PEANUT:  A recent rescue kitten who needed to have her eyes removed due to a terrible infection.  Although she is now blind, she will have a full life.  Peanut found a great home with a loving adopter and a new big brother in time for Easter!

Three-Legged Cats

Three-legged cats adapt well and are usually as agile and active as 4 legged cats. 

 

They must work out his new limitations and how to compensate for a missing leg. If he has lost a hind leg, he may not be able to jump as high. If he has lost a foreleg, he may find landing more difficult.

 

He must build up additional strength in his other limbs to compensate. He can't do this if you carry him everywhere.

 

It is important that a three-legged cat is not allowed to become obese because he has fewer limbs on which to distribute his weight. 

Deaf Cats

*This article is from the ASPCA website:  http://www.aspca.org/pet-care/cat-care/deafness

What Is Deafness? Deafness in cats is a temporary or permanent loss of hearing that can be caused by infection, certain drugs, ear mites, congenital defects, old age or injuries.There are different types of deafness. One-sided or partial hearing loss can occur, or both ears may be affected. Deafness can originate in the ear structures, or caused by difficulties in the brain’s processing of neurosensory information.

 

What Causes Deafness in Cats? Temporary hearing loss can be the result of mild infections or a side effect of certain drugs like amino-glycoside antibiotics and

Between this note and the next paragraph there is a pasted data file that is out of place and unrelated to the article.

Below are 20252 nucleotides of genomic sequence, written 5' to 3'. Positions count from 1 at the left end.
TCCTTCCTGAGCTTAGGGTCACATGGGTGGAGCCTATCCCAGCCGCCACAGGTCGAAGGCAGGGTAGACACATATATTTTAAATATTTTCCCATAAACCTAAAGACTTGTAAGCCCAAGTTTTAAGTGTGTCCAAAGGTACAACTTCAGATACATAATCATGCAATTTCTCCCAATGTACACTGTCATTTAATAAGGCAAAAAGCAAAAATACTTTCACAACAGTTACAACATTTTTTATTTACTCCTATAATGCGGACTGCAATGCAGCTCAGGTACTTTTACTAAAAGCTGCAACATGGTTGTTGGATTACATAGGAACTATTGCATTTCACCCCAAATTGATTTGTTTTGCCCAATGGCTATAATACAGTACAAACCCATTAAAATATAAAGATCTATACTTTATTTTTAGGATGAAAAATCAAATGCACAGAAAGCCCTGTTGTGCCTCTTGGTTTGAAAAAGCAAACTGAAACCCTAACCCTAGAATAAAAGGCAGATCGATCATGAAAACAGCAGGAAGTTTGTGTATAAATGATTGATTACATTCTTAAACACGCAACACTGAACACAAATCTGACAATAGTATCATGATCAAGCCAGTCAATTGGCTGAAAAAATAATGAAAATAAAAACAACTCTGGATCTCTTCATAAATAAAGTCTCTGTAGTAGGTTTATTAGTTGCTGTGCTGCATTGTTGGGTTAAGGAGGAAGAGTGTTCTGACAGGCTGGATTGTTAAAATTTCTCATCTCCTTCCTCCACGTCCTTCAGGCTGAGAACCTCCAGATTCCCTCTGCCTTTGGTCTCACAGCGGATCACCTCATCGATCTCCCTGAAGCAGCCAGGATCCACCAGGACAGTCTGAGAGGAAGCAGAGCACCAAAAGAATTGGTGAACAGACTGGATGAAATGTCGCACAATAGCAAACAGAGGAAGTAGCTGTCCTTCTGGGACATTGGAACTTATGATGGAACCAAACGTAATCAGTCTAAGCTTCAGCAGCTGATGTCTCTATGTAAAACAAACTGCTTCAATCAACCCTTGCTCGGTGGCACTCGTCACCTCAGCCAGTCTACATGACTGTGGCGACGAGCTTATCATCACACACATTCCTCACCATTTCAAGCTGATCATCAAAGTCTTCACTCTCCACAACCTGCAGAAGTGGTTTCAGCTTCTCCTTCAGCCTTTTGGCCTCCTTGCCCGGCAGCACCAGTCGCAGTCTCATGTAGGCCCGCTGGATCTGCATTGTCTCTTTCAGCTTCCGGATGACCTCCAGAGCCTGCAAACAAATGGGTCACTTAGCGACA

diuretics. Another common cause of temporary hearing loss in cats is ear mites, which damage the ear drum, resulting in inflammation of the middle ear. Tumors or polyps in the ear can also affect hearing.Permanent hearing loss can be caused by old age, continued exposure to loud noises, injury or severe, untreated ear infections, especially those of the middle ear. All-white, blue-eyed cats are often born deaf.

When Should I Be Concerned About My Cat’s Hearing? The following signs may indicate that your cat is suffering from hearing loss:He shows no response to outside stimuli, such as loud noises.He seems disoriented.He doesn’t know you’re in the room until you physically touch him.It is difficult to wake him up.He walks with an unbalanced gait.If you suspect hearing loss, take a look at your cat’s ears. Reddened ear canals or black or yellow discharge could indicate a problem.Note: You can test your cat’s hearing by stepping quietly behind him and clapping once loudly to check his response. Make certain your cat cannot see or sense your movement when you clap your hands. You may have to repeat this test more than once to get an accurate assessment.

 

How Can I Keep My Deaf Cat Safe? Never let a hearing-impaired cat outside. He will not be able to hear traffic or other perils, and will also lack the necessary reaction time to protect himself.Attach a bell to your cat’s collar so you can locate him if he does get out.Alert your cat to your comings and goings by touching him gently when you enter or leave a room.Do not startle a deaf animal.Try getting your cat’s attention with a loud stomp; the vibration on the floor should reach him. You can also throw a small ball or toy into the line of his sight.Deaf cats can learn sign language or be trained with lights or other devices.

 

How Can Deafness Be Prevented? Regularly inspect your cat’s ear canals—they should appear pink and clean—and visit your vet immediately if you suspect a possible ear infection or hearing loss. Unless your veterinarian has shown you how to do so safely, do not use over-the-counter medications or insert cotton-tipped applicators into your pet’s ear canal—this could damage delicate structures.

 

How Is Deafness in Cats Treated? If your cat has ear mites or an infection, your vet will prescribe an appropriate treatment method to eliminate the problem. Permanent hearing loss cannot be reversed, but cats are extremely adaptable and will use their other senses to compensate and continue to enjoy a good quality of life.

Email:      info@statenislandhoperescue.org
Phone:     1-800-477-9168 

Mailing    PO Box 30351

Address:  Staten Island, NY 10303